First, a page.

David Cameron speaks during his press conference on the EU in Brussels earlier today. Photograph: Getty Images.
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Cameron admits that the Treasury kept him in the dark over £1.7bn EU bill

The PM found out about the demand several days later than George Osborne. 

Aside from his visible fury at the EU landing him with a bill for an extra £1.7bn in membership contributions, the most notable thing about David Cameron's press conference in Brussels was his admission of a communication breakdown inside the government. While Cameron only learned of the budgetary demand yesterday, he confirmed that the Treasury knew of it several days earlier:

The first that I saw of it was yesterday, Thursday, and my instant reaction was to look at the other countries that are being treated in this way and to form an alliance with them and put a stop to this European Council so it could be properly discussed and an emergency meeting of finance ministers could be established.

Yes, the Treasury had this information a little bit earlier but I don't seek to single people out and say 'Why didn't you tell me this?' or 'Why didn't you tell me that?'.

When this information comes in the first thing they do is try to check it and sort it.

I think, frankly, it is a bit of a red herring. You can all do 'Who knew what whens' and all the rest of it but actually, frankly, you don't need a Cluedo set to know that someone has been clubbed with the lead piping in the library.

George Osborne revealed on Sky News earlier that he was "told on Tuesday", while Danny Alexander said he was informed of it "over the past couple of days". "It's something that's only formally been handed over in that period." One wonders if Cameron is as content with his ministers keeping him in the dark as his public comments suggest.

While the timing of the demand and the order for payment by 1 December has come as a surprise, the request itself should not have done. The Treasury knew months ago that the British economy had been reclassified as around £10bn larger than previously thought (owing to the inclusion of illegal activities such as prostitution and drug dealing) and that a higher EU membership fee would result.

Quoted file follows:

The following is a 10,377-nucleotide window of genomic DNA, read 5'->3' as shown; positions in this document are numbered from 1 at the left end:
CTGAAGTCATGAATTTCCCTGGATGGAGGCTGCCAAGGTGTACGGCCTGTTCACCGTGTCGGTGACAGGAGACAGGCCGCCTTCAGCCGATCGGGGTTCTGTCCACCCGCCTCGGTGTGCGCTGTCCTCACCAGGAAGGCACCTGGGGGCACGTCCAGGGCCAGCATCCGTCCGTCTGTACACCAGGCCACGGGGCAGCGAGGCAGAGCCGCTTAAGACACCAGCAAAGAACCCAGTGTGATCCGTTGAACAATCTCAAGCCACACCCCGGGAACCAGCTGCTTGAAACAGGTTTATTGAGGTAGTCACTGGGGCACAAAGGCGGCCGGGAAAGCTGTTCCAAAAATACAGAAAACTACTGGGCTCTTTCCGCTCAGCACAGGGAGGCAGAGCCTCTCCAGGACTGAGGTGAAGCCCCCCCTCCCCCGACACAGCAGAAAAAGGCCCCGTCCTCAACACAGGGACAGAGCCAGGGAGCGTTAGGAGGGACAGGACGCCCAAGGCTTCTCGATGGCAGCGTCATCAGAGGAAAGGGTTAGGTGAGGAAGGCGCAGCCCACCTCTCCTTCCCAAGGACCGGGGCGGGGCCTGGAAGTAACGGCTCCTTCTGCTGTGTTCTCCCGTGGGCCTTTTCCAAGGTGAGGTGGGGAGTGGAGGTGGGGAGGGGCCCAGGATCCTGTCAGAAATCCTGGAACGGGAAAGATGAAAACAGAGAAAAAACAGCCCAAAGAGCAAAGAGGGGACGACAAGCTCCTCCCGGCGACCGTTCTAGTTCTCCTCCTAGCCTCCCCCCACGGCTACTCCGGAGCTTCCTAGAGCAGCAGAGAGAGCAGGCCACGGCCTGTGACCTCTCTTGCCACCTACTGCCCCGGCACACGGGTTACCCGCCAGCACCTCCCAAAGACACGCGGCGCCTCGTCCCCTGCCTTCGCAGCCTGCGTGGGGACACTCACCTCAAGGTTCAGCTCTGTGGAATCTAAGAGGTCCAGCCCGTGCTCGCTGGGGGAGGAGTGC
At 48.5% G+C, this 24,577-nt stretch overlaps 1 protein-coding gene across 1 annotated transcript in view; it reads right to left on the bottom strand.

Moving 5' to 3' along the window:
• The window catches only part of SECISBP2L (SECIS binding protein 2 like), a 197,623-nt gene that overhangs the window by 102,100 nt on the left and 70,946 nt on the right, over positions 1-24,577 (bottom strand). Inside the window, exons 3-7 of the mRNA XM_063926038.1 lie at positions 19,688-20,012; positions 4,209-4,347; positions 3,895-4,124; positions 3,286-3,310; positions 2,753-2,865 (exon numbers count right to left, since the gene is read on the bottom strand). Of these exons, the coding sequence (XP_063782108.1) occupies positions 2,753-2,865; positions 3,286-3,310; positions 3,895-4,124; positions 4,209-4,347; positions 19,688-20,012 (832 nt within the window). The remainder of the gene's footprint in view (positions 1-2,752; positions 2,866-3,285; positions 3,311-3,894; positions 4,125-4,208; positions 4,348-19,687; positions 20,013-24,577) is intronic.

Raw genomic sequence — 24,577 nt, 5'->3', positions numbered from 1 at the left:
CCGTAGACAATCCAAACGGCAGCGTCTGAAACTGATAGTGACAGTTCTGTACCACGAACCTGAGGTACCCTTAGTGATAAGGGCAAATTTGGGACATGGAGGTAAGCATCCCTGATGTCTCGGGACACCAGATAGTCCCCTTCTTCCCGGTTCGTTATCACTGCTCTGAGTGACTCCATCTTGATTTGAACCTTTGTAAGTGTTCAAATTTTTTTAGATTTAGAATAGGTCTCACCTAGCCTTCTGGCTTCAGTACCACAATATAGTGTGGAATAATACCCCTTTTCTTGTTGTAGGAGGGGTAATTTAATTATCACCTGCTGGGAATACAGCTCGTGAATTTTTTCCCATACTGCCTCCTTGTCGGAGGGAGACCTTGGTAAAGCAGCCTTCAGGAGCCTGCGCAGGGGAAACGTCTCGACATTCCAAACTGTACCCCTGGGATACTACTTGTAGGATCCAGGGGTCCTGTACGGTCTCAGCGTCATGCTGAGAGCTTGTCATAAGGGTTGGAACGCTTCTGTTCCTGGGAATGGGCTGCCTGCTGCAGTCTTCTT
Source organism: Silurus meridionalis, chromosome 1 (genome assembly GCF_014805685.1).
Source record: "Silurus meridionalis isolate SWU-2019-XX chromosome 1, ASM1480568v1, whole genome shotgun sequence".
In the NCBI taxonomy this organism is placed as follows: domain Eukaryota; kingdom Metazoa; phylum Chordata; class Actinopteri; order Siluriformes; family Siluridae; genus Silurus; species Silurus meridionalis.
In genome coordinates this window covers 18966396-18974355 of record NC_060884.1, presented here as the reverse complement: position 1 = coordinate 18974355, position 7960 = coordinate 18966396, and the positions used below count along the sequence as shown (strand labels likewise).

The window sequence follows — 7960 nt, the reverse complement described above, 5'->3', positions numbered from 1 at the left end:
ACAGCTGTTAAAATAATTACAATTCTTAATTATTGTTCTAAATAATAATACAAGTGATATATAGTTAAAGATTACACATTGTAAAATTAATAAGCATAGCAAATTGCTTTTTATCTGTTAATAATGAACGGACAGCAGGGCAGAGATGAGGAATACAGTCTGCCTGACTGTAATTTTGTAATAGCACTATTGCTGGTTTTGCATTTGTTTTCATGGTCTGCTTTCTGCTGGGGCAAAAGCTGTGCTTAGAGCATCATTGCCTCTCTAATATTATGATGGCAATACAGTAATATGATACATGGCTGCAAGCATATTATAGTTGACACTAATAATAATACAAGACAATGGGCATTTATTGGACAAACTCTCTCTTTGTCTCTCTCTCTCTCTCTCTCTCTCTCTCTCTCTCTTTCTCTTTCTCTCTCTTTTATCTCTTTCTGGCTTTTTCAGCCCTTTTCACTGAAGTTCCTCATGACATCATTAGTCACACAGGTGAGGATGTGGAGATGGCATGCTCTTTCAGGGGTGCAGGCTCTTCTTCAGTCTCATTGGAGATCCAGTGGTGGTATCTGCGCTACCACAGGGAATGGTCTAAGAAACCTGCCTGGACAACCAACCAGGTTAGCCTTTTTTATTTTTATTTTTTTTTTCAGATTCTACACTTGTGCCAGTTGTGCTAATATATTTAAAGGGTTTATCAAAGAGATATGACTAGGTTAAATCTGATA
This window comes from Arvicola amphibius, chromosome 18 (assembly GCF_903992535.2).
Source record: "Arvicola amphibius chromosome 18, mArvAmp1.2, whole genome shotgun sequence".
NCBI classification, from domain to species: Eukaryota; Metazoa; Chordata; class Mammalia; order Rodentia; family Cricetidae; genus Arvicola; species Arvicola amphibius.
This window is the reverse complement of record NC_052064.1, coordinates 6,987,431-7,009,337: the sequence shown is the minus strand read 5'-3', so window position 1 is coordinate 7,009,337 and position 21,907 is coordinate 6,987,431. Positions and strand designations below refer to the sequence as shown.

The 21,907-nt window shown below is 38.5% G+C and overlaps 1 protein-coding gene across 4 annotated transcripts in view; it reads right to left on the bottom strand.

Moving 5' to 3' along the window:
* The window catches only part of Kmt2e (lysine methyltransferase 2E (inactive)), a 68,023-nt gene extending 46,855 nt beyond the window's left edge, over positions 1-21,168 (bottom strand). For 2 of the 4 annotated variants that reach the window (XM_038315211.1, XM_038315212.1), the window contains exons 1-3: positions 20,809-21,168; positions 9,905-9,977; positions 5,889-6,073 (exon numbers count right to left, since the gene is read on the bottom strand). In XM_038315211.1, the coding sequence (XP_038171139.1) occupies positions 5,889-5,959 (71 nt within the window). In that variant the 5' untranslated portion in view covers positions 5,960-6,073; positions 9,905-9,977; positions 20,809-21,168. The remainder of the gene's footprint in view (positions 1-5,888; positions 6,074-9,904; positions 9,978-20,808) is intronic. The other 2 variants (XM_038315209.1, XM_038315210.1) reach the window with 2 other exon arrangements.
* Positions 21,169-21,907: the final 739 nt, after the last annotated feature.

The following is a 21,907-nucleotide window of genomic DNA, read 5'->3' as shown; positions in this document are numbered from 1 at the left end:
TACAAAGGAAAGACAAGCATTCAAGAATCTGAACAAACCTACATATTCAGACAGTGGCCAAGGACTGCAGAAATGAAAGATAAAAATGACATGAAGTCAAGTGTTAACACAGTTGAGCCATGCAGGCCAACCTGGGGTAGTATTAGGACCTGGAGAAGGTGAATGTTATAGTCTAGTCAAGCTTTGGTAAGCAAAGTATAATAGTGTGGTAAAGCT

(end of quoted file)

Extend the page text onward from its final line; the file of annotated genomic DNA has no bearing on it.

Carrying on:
And for all Cameron's protestations, the government will surely pay up (if likely later than 1 December). The demand is entirely consistent with the principle that member states should contribute according to ability to pay. The complaint from the Tories that the UK is being "punished for success" is no more acceptable than a individual complaining that they are being forced to pay more tax when their income rises. 

George Eaton is political editor of the New Statesman.

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Our union backed Brexit, but that doesn't mean scrapping freedom of movement

We can only improve the lives of our members, like those planning stike action at McDonalds, through solidarity.

The campaign to defend and extend free movement – highlighted by the launch of the Labour Campaign for Free Movement this month – is being seen in some circles as a back door strategy to re-run the EU referendum. If that was truly the case, then I don't think Unions like mine (the BFAWU) would be involved, especially as we campaigned to leave the EU ourselves.